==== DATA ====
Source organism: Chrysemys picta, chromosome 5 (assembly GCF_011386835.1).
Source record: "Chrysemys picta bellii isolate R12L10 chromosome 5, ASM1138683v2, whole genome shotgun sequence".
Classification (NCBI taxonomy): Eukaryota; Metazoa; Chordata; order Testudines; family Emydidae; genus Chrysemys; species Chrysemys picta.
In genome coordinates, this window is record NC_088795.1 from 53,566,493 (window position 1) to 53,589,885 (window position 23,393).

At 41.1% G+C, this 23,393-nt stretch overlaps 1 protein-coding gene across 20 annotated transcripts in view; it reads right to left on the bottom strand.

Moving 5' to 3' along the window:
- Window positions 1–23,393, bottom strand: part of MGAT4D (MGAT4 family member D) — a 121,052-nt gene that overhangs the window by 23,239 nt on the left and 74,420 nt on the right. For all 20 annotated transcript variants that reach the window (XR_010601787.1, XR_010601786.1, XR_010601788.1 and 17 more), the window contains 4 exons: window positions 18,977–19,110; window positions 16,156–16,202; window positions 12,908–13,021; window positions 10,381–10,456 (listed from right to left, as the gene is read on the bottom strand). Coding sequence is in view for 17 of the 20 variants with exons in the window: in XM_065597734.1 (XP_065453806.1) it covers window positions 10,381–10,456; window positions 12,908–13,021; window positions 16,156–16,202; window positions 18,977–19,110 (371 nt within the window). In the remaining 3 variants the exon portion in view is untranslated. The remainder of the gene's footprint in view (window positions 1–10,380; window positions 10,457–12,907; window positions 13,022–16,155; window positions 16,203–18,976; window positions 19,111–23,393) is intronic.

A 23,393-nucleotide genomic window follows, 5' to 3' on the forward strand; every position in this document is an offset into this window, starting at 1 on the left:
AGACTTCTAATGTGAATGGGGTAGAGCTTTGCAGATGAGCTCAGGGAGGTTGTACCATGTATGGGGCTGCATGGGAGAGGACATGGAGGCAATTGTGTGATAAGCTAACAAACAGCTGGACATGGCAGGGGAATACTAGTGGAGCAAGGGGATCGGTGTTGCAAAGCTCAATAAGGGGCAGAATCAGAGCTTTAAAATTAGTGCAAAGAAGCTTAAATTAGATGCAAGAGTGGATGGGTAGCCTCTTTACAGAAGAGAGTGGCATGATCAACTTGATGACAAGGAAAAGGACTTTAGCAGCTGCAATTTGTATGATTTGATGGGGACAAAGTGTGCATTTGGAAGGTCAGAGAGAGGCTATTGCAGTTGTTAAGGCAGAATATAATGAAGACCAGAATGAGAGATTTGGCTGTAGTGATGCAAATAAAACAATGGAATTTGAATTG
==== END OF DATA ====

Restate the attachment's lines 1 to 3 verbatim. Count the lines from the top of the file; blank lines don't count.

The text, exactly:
Source organism: Chrysemys picta, chromosome 5 (assembly GCF_011386835.1).
Source record: "Chrysemys picta bellii isolate R12L10 chromosome 5, ASM1138683v2, whole genome shotgun sequence".
Classification (NCBI taxonomy): Eukaryota; Metazoa; Chordata; order Testudines; family Emydidae; genus Chrysemys; species Chrysemys picta.